Save Money on the Flu Shot with Your FSA or HSA

Flu ShotFlu season is upon us. The good news for people with a Flexible Savings Account (FSA) or Health Savings Account (HSA) is that the flu shot is a qualified medical expense. That means they can save money on the vaccine by using their account funds to pay for it.

The cost for the shot varies from location to location, and depending on where you get the vaccine, it can be a significant amount. In 2016, the price of flu shots ranges from as low as $14.99 to as high as $39.99. Many health care plans cover at least part of the price of the vaccination which reduces the cost passed on to the individual. In addition, some employers offer free vaccines to their associates and their families.

For those who have to cover some of the expense, the FSA and HSA is a valuable resource because they can use those pre-taxable set aside funds instead of paying out of pocket. Plus, at places such as pharmacies and doctor’s offices, people can use their account-linked benefits debit card.

When should you get vaccinated?

Now is the time to get your flu shot, according to the Centers for Disease Control (CDC). The CDC states, “Seasonal flu activity can begin as early as October and continue to occur as late as May. Flu activity most commonly peaks in the United States between December and March.” It takes about two weeks for a person’s immune system to respond to the vaccine and start protecting against the virus(es).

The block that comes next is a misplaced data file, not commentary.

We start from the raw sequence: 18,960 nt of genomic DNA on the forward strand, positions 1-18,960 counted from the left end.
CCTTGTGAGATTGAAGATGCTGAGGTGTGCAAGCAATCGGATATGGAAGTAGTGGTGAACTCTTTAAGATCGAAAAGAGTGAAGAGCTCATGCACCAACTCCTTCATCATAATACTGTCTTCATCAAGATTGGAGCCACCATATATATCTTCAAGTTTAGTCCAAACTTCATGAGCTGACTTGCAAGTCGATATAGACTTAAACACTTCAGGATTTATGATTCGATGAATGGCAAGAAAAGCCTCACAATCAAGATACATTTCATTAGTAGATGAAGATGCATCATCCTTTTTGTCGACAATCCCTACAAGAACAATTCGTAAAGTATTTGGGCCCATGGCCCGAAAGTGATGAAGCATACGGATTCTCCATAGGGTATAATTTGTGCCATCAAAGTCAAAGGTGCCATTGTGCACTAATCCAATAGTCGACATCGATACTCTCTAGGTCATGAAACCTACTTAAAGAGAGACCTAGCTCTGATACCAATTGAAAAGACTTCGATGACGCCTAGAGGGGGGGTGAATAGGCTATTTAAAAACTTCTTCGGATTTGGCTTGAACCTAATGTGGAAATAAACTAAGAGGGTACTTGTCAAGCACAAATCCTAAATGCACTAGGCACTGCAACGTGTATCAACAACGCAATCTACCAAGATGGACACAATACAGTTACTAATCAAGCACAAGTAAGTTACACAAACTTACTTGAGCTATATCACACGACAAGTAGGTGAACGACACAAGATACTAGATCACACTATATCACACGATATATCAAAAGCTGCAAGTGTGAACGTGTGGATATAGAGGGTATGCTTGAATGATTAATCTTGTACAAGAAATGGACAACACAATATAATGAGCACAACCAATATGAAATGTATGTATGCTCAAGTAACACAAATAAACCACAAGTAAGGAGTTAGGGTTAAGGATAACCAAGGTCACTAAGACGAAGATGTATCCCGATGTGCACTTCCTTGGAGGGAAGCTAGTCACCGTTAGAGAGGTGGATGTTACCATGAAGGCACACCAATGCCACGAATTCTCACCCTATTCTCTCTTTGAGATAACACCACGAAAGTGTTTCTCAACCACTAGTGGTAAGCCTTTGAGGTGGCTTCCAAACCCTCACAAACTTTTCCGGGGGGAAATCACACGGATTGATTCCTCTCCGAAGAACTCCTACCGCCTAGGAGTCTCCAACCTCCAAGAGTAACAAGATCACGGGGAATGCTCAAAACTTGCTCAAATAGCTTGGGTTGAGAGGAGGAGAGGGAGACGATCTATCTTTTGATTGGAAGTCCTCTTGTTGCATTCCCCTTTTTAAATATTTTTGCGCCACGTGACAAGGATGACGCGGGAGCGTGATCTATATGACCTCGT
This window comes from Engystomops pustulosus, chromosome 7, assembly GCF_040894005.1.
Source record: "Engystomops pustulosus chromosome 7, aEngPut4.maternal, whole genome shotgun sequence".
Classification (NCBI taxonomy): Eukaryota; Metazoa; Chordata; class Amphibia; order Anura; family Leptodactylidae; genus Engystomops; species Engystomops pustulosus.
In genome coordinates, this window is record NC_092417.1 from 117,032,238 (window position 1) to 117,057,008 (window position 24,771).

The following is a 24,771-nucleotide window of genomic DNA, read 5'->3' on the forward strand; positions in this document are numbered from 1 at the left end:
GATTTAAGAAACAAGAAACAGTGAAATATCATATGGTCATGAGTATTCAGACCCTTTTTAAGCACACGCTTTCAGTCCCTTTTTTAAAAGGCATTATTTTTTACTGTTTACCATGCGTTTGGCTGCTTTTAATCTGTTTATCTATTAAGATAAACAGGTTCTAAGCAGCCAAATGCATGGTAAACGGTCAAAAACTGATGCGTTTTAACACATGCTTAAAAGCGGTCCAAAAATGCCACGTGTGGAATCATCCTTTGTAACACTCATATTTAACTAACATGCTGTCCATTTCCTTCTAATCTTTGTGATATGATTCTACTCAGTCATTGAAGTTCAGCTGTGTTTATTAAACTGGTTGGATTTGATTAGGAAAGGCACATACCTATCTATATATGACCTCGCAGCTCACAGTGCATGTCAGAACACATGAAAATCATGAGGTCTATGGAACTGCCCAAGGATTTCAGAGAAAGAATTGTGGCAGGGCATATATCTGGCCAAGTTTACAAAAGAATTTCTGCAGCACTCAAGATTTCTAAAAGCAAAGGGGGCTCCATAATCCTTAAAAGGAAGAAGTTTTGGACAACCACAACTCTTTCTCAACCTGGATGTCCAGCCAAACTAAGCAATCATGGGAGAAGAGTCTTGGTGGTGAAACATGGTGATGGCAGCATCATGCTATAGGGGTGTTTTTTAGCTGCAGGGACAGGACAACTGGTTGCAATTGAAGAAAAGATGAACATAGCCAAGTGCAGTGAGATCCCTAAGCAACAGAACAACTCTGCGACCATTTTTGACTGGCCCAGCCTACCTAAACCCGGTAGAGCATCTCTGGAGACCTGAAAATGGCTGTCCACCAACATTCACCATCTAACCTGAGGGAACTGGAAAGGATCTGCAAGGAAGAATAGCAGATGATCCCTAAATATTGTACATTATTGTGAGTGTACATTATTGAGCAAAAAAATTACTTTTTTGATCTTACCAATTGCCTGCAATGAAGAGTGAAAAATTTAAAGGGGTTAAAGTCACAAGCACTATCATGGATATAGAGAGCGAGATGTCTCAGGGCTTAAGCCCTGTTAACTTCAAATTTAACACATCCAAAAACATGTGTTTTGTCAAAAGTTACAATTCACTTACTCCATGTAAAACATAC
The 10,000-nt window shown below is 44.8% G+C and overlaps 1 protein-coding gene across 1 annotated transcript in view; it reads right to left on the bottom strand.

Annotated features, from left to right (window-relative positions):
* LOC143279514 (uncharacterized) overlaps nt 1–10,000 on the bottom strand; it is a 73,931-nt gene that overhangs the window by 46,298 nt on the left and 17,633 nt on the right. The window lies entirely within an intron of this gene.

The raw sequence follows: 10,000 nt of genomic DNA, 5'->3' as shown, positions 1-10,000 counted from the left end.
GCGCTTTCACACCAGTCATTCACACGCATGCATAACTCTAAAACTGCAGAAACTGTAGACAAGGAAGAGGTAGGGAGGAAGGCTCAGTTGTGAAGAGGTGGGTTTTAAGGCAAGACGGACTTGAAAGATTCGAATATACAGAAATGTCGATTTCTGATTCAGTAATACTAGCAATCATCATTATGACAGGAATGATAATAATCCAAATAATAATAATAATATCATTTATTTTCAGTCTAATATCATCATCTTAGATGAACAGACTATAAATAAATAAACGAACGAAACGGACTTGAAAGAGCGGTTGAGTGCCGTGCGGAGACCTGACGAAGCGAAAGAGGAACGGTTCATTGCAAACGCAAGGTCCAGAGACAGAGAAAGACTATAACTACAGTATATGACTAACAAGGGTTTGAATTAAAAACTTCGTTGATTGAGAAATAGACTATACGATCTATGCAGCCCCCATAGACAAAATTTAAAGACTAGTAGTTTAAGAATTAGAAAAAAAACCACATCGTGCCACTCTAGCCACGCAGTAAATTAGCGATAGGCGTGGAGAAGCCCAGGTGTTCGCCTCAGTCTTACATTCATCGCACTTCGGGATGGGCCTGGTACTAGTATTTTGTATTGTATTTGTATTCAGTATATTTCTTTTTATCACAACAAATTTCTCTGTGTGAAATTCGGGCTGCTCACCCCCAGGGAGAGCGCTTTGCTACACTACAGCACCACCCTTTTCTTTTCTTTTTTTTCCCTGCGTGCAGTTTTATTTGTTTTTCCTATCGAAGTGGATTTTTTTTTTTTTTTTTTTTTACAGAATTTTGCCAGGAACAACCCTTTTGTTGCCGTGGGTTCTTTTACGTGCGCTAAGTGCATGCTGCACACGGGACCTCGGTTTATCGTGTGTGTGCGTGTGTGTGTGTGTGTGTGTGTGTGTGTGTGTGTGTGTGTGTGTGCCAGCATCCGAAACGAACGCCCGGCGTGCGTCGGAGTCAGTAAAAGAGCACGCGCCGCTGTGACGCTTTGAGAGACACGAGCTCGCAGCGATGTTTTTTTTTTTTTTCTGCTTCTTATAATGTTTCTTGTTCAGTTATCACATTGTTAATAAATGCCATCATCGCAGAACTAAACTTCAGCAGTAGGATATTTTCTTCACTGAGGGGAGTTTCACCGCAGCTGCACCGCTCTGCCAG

Another key CDC recommendation is that people receive only the injectable flu shot this season due to the concern over the flu mist’s effectiveness.

Who should get a vaccination?

Every person 6 months of age and older should receive a flu vaccine every season, according to the CDC’s Advisory Committee on Immunization Practices (ACIP).

The following people are considered high risk for developing flu-related complications:

  • Children younger than 5, especially those younger than 2 years old
  • Adults 65 years of age and older
  • Pregnant women
  • Residents of nursing homes and other long-term care facilities
  • American Indians and Alaskan natives

People with the following medical conditions are also deemed high risk:

  • Asthma
  • Neurological and neurodevelopmental conditions (see full list)
  • Chronic lung disease
  • Heart disease
  • Blood disorders
  • Kidney disorders
  • Liver disorders
  • Metabolic disorders
  • Weakened immune systems due to disease or medication
  • People younger than 19 years old who are receiving long-term aspirin therapy
  • People with extreme obesity


Consider getting your flu shot this season. It may cost little to nothing to get your entire family vaccinated and help keep them healthy, especially if you have an FSA or HSA. Click here to find a vaccine provider.

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